By John Tuohy (The Indianapolis Star)
Congress voted Tuesday to grant the first black fighters of the last military branch to accept them the Congressional Gold Medal, the nation's highest civilian honor.
The 422-0 vote honors about 20,000 Montford Point Marines, who trained in a separate facility called Montford Point that operated at Camp Lejeune, N.C., from 1942 to 1949 when all military branches were segregated.
"This has been a real long time coming," said Johnny C. Washington, 82. "It seems like everything we did for a long time was hidden. It's been real frustrating when you see others get recognition and not us."
While the African-American Army Buffalo Soldiers and the Air Force Tuskegee Airmen have had some measure of renown, the first black Marines have grown old mostly in obscurity.
The Army and Navy had been recruiting blacks since the Civil War. But even when they did join, the Montford Point Marines never achieved officer status and were assigned mostly to ammunition and supply duty.
Some fought at Iwo Jima and went to Japan to clean up the ash after the atomic bomb was dropped over Nagasaki.
Averitte Corley, 84, and Washington said basic training was brutal, their barracks were in ramshackle huts, and the Marines often were kicked and slapped during drills.
"They tried to make us better Marines," Washington said.
Some didn't make it through, Corley said.
"We were the first blacks, and they wanted to make sure you measured up," said Corley, whose platoon included former New York City Mayor David Dinkins.
Segregation reigned in the South of the 1940s, and life on base wasn't much better.
"We'd go to Camp Lejeune for dental appointments, and 20 of us would have to wait in the back of a covered truck while one Marine at a time went in for his appointment," Washington said. "When he was done, another guy would go in. It was hot waiting in the truck. It would take hours."
Corley, who now lives in Indianapolis, said that in talking to white Marines years later, he realized that all Marine drills were torturous.
"Boot camp is boot camp," he said.
Corley's duties in the Marines included guarding Japanese prisoners of war in Saipan and guarding naval installations in Norfolk, Va.
Washington said he joined at 17 when he lived in Mississippi because "I'd seen some pictures, and I liked the uniforms."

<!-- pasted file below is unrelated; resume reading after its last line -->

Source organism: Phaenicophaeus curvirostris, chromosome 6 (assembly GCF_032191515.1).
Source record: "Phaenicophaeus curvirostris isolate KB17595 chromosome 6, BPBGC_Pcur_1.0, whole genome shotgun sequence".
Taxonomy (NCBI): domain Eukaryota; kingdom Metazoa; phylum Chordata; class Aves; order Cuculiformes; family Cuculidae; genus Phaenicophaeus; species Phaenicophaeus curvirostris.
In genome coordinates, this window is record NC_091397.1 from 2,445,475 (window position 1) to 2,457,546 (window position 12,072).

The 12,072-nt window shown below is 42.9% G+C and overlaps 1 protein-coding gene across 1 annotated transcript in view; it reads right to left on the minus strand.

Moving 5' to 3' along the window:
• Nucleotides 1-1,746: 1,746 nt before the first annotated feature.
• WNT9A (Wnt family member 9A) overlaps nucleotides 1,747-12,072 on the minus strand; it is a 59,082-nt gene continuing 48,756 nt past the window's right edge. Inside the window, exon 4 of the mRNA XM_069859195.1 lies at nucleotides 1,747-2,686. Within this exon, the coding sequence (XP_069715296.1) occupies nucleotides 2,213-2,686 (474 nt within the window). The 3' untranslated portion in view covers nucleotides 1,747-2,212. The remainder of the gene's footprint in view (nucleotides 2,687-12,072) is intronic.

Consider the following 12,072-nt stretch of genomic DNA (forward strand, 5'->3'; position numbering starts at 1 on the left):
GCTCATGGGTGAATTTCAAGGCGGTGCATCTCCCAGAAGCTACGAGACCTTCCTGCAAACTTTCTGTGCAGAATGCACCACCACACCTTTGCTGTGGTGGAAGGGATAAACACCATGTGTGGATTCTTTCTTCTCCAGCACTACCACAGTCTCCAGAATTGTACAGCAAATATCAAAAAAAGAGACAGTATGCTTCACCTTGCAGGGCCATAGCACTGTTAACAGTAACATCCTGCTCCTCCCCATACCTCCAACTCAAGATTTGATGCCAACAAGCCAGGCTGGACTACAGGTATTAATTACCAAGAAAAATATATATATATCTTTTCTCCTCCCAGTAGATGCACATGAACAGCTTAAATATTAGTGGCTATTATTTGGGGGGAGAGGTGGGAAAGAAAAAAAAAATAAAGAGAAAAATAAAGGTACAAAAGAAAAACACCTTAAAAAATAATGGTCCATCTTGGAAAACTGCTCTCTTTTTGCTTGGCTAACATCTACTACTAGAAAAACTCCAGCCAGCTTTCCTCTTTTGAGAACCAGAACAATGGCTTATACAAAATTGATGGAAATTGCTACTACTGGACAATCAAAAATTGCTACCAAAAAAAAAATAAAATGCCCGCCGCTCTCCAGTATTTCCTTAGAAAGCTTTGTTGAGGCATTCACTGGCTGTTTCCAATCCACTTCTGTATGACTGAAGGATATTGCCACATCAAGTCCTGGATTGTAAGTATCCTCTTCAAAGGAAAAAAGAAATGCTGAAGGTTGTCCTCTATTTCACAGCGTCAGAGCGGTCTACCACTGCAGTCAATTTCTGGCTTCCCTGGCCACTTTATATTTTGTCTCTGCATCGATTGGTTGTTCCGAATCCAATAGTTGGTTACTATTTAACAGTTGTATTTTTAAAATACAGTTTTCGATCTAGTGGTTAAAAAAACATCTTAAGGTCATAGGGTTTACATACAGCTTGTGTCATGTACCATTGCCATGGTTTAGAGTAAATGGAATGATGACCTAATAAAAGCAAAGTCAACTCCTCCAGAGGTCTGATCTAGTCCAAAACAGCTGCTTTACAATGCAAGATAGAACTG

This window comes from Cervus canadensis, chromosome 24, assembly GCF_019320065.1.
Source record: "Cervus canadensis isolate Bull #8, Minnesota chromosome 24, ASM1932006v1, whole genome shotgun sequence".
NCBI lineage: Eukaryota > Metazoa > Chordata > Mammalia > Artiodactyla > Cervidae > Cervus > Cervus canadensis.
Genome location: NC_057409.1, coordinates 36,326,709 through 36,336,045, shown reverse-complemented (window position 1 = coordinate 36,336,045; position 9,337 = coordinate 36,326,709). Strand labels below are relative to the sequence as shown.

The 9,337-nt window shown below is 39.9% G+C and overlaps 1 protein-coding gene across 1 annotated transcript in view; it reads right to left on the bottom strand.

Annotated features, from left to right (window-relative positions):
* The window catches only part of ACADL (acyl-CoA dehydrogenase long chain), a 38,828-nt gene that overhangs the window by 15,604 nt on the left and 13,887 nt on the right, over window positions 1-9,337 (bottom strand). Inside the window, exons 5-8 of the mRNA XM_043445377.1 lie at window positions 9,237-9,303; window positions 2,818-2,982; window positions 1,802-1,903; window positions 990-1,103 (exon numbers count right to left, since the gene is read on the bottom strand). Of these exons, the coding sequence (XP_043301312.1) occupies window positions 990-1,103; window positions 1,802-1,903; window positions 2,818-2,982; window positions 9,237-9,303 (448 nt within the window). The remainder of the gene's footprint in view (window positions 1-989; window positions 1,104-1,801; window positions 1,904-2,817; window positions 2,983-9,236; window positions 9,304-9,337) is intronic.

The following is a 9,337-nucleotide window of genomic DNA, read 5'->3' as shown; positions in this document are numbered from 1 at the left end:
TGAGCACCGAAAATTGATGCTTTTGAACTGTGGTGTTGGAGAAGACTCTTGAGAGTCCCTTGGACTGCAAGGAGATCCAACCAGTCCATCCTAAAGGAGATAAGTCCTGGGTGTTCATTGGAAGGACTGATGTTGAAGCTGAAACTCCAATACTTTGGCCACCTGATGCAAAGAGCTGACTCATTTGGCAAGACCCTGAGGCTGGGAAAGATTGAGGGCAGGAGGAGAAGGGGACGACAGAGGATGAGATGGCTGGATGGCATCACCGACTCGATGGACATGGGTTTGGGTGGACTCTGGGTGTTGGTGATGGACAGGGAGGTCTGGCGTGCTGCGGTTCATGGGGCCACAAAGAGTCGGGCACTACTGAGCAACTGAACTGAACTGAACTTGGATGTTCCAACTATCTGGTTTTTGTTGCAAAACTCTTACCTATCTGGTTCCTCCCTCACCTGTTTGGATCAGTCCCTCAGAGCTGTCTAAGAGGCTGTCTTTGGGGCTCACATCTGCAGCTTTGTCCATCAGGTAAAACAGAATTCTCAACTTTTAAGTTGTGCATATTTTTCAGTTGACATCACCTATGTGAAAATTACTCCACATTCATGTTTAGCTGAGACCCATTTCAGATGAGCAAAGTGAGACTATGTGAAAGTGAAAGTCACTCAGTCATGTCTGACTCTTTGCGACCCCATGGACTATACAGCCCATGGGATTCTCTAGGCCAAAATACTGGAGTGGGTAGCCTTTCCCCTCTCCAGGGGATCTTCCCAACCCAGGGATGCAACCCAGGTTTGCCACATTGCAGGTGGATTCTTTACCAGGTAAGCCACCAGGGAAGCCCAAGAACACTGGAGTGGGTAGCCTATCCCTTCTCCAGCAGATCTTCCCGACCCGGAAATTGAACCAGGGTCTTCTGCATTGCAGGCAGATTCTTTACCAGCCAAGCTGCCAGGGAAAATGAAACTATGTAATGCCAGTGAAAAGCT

He stayed in the Marines for 30 years, achieving the rank of sergeant major and serving in three wars: World War II, Korea and Vietnam. Washington was an infantry squad leader in Korea and a first sergeant in a 13-month tour of Vietnam, leading combat patrols in both wars. He now lives in Indianapolis.
Next year, the Marine Corps plans to teach all Marines about Montford Point. Commandant Gen. James Amos -- the first Marine aviator named to the Corps' top job -- has made diversifying the staunchly traditional branch a top priority.
Corley said a little refresher course would be good for all Marines.
"A lot of these young guys don't know the history of the Marine Corps," Corley said. "They think blacks have always been there, and that wasn't the case. There was a lot of discrimination. But I think a majority of the guys who commanded us want to see some progress."
The military today
Minorities make up more than a third of active-duty forces, with blacks constituting more than 17%. Black representation in the enlisted forces -- about 13% -- is parallel to the number of blacks represented in the recruiting-age civilian population overall, according to Defense Department statistics from 2008, the most recent available.
However, at the officer level, minorities have lower representation. A report by the Military Leadership Diversity Commission, chartered by Congress, reported in March that:
• Non-Hispanic whites make up 66% of the U.S. population but 77% of active-duty officers.
• Blacks account for 12% of the U.S. population but 8% of active-duty officers.
• Hispanics make up 15% of the U.S. population and 5% of the officer corps.
• Among the Marines, less than 5% of officers among the higher ranks are black.
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